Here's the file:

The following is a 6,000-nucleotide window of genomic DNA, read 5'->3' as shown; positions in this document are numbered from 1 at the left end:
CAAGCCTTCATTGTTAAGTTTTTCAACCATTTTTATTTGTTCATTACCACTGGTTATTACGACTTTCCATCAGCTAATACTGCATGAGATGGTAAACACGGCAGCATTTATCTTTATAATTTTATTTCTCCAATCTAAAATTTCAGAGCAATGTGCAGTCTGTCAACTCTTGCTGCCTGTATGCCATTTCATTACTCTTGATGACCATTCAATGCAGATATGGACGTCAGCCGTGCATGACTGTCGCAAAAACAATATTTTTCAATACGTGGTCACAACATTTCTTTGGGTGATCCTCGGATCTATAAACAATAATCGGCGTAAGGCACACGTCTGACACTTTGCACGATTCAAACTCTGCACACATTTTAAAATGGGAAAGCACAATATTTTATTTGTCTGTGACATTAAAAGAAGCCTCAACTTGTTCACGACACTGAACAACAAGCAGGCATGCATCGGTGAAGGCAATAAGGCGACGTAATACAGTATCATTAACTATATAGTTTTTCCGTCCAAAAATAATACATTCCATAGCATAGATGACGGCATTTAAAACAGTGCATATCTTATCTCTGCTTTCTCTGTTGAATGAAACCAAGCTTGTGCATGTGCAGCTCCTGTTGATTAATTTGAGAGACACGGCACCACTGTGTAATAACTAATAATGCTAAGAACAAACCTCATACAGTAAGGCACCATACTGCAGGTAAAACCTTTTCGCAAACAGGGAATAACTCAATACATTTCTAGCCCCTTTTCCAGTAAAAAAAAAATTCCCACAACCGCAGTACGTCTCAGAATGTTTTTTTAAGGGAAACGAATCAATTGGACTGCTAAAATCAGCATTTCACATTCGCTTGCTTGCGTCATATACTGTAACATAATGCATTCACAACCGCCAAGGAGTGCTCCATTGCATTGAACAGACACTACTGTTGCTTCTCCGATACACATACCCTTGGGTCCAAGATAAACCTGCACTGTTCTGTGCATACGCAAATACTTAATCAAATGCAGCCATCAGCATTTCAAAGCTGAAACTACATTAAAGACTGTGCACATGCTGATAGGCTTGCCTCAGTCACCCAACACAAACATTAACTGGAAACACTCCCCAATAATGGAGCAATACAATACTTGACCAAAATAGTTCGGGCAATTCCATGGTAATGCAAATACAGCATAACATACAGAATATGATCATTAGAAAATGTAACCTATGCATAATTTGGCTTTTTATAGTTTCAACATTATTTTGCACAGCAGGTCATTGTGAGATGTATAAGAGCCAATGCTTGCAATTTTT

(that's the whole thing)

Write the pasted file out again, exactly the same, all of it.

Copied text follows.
The following is a 6,000-nucleotide window of genomic DNA, read 5'->3' as shown; positions in this document are numbered from 1 at the left end:
CAAGCCTTCATTGTTAAGTTTTTCAACCATTTTTATTTGTTCATTACCACTGGTTATTACGACTTTCCATCAGCTAATACTGCATGAGATGGTAAACACGGCAGCATTTATCTTTATAATTTTATTTCTCCAATCTAAAATTTCAGAGCAATGTGCAGTCTGTCAACTCTTGCTGCCTGTATGCCATTTCATTACTCTTGATGACCATTCAATGCAGATATGGACGTCAGCCGTGCATGACTGTCGCAAAAACAATATTTTTCAATACGTGGTCACAACATTTCTTTGGGTGATCCTCGGATCTATAAACAATAATCGGCGTAAGGCACACGTCTGACACTTTGCACGATTCAAACTCTGCACACATTTTAAAATGGGAAAGCACAATATTTTATTTGTCTGTGACATTAAAAGAAGCCTCAACTTGTTCACGACACTGAACAACAAGCAGGCATGCATCGGTGAAGGCAATAAGGCGACGTAATACAGTATCATTAACTATATAGTTTTTCCGTCCAAAAATAATACATTCCATAGCATAGATGACGGCATTTAAAACAGTGCATATCTTATCTCTGCTTTCTCTGTTGAATGAAACCAAGCTTGTGCATGTGCAGCTCCTGTTGATTAATTTGAGAGACACGGCACCACTGTGTAATAACTAATAATGCTAAGAACAAACCTCATACAGTAAGGCACCATACTGCAGGTAAAACCTTTTCGCAAACAGGGAATAACTCAATACATTTCTAGCCCCTTTTCCAGTAAAAAAAAAATTCCCACAACCGCAGTACGTCTCAGAATGTTTTTTTAAGGGAAACGAATCAATTGGACTGCTAAAATCAGCATTTCACATTCGCTTGCTTGCGTCATATACTGTAACATAATGCATTCACAACCGCCAAGGAGTGCTCCATTGCATTGAACAGACACTACTGTTGCTTCTCCGATACACATACCCTTGGGTCCAAGATAAACCTGCACTGTTCTGTGCATACGCAAATACTTAATCAAATGCAGCCATCAGCATTTCAAAGCTGAAACTACATTAAAGACTGTGCACATGCTGATAGGCTTGCCTCAGTCACCCAACACAAACATTAACTGGAAACACTCCCCAATAATGGAGCAATACAATACTTGACCAAAATAGTTCGGGCAATTCCATGGTAATGCAAATACAGCATAACATACAGAATATGATCATTAGAAAATGTAACCTATGCATAATTTGGCTTTTTATAGTTTCAACATTATTTTGCACAGCAGGTCATTGTGAGATGTATAAGAGCCAATGCTTGCAATTTTT